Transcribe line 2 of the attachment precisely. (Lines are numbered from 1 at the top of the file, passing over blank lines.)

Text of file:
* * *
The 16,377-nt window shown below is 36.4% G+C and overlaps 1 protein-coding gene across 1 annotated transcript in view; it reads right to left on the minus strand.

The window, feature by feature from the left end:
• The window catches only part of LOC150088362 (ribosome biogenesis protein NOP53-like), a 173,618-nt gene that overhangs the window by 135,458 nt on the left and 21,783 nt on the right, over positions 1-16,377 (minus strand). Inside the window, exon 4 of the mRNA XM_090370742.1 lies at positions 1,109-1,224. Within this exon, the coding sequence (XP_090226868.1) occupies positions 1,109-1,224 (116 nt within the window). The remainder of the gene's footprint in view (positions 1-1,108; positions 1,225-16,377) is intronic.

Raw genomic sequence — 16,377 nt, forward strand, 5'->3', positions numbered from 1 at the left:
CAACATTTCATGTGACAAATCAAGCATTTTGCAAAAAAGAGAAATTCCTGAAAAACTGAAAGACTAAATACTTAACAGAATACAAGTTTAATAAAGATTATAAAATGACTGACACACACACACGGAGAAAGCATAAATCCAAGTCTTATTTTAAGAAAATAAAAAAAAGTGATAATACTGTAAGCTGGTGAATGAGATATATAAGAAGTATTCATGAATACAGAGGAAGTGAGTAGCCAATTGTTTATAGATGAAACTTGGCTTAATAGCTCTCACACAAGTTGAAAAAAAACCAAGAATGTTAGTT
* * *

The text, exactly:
The window, feature by feature from the left end: